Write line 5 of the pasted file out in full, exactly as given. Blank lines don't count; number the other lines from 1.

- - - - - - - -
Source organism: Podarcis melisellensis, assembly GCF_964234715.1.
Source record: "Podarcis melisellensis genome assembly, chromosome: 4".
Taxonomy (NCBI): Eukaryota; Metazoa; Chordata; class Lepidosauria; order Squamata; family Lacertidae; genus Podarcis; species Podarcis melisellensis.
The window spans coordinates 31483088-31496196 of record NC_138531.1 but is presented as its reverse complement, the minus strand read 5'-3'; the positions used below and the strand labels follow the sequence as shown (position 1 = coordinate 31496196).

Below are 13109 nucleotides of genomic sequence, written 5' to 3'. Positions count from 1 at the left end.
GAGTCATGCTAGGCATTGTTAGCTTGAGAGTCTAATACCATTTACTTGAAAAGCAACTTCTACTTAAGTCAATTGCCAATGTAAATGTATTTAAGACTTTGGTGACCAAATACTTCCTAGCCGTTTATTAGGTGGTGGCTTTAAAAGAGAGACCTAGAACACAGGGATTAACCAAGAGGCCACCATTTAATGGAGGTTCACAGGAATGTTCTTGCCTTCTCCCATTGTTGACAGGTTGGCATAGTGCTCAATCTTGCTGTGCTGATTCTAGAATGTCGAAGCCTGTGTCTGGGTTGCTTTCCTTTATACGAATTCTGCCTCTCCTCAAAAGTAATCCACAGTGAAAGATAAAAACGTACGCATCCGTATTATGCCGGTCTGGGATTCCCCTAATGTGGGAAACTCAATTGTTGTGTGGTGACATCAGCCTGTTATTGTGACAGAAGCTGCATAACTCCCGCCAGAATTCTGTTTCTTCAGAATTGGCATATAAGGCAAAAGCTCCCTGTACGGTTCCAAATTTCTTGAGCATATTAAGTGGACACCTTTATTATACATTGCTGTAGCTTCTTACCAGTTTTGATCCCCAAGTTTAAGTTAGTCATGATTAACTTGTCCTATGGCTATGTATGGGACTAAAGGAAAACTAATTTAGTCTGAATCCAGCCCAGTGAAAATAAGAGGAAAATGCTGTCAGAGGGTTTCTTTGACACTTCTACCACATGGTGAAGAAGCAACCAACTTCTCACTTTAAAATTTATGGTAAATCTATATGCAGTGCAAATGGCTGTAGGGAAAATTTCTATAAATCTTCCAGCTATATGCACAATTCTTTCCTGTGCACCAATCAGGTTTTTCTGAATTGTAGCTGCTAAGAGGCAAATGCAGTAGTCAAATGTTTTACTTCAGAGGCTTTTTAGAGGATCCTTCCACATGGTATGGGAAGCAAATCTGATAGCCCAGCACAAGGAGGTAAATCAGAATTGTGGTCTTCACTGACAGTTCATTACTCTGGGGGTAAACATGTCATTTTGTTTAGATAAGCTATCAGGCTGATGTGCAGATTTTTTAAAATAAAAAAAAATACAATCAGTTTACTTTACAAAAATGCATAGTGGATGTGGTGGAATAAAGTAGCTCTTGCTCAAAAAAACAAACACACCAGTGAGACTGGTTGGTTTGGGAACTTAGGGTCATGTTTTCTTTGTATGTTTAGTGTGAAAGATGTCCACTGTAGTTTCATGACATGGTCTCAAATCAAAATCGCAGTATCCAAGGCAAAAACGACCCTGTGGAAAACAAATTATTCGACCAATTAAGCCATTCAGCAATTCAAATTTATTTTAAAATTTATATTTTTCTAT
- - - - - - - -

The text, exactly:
Below are 13109 nucleotides of genomic sequence, written 5' to 3'. Positions count from 1 at the left end.